Reviewing the specifications attached to each of these "digital" sets, I could see that the manufacturers had taken many and varied paths to higher definition. For example, it was clear that some of these expensive sets would still require a converter box to accept over-the-air HDTV broadcasts. As a potentially serious buyer, I too ended up frustrated because I was hoping to find something that made optimum use of today's NTSC signal, could eventually be adequate for watching HDTV, but didn't carry a $4,000 price tag. There just didn't seem to be anything like that available.

A few weeks later I was having a pleasant lunch-time discussion with Dave Eccles, VP of the Sony Engineering Center in San Diego and Seminar Chair for the SID 2001 Symposium. Among other topics, I recounted my television shopping experience and expressed my frustration that no one was making a TV set that would optimize the picture quality of existing broadcast sources such as NTSC at an affordable price, he interrupted me in mid-complaint with a simple, "Sony makes such a set." "What?" "Sure we make a set that does exactly what you want, and I recently saw a local newspaper ad for it for $1995." "Well, that's still a little expensive but sure better than $4,000." And after some more discussion, a look at a faxed spec sheet from Dave's assistant Linda, and a return trip to the video store (where the set was being featured at the special price of $1849), I have to agree that this set accomplishes the objectives that I was seeking. Basically, it uses a sophisticated form of line-doubling that not only nearly eliminates the visible scan lines but also improves horizontal resolution. The results are impressive.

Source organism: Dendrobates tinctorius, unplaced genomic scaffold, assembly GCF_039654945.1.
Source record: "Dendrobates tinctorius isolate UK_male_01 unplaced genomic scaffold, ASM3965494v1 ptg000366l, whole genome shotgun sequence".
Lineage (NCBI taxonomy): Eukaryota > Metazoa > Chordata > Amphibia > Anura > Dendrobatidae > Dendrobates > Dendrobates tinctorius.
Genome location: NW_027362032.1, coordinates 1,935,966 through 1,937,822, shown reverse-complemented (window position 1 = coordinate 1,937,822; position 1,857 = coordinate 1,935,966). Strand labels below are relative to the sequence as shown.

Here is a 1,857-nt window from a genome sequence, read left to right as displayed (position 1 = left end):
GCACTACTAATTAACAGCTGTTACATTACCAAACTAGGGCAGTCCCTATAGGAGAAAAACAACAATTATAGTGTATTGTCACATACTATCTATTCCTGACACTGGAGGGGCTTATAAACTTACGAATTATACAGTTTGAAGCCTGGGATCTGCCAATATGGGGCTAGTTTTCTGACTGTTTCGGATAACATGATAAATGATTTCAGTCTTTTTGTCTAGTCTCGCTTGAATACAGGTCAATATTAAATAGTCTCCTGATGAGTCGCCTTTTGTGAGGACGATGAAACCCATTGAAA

For those of us in the display community, the current confusing standards that we call HDTV, the lack of enthusiasm among broadcasters and cable companies to use so much bandwidth and incur extra expense for an improvement that may not increase advertising revenue, and the resistance among consumers to pay such high prices to acquire this difficult-to-pin-down improvement is creating an unfortunate slow-down in the growth of the latest display technologies. Incompatibility with today's broadcasts, ultimate picture quality that demands a too-high price, and a confusing array of choices -- what more can we do to scare away buyers and make this transition difficult?

However, I have a suggestion. While we wait for all this to eventually get sorted out, let's optimize our displays and video products for DVD players, digital satellite broadcasts, the newer versions of digital cable carrying conventional NTSC-like signals, and even for over-the-air analog broadcasts as, for example, Sony has done. Then, as more products that can do this come to market, prices will most assuredly drop further into the mainstream-affordable range. Then, with customer needs adequately met and with new products incorporating the latest display technologies rolling onto showroom floors and into customers' homes, we can afford to wait while the government regulators, the broadcasters, and the cable companies take a few more years to sort it all out.

I would be interested to hear about your own television shopping experiences. You can reach me by e-mail at Email or, by FAX at 425-557-8983, by phone at 425-557-8850, or by mail at 22513 SE 47th Place, Sammamish, WA 98075.


Aris Silzars is President of SID and lives on a hilltop overlooking Issaquah, WA.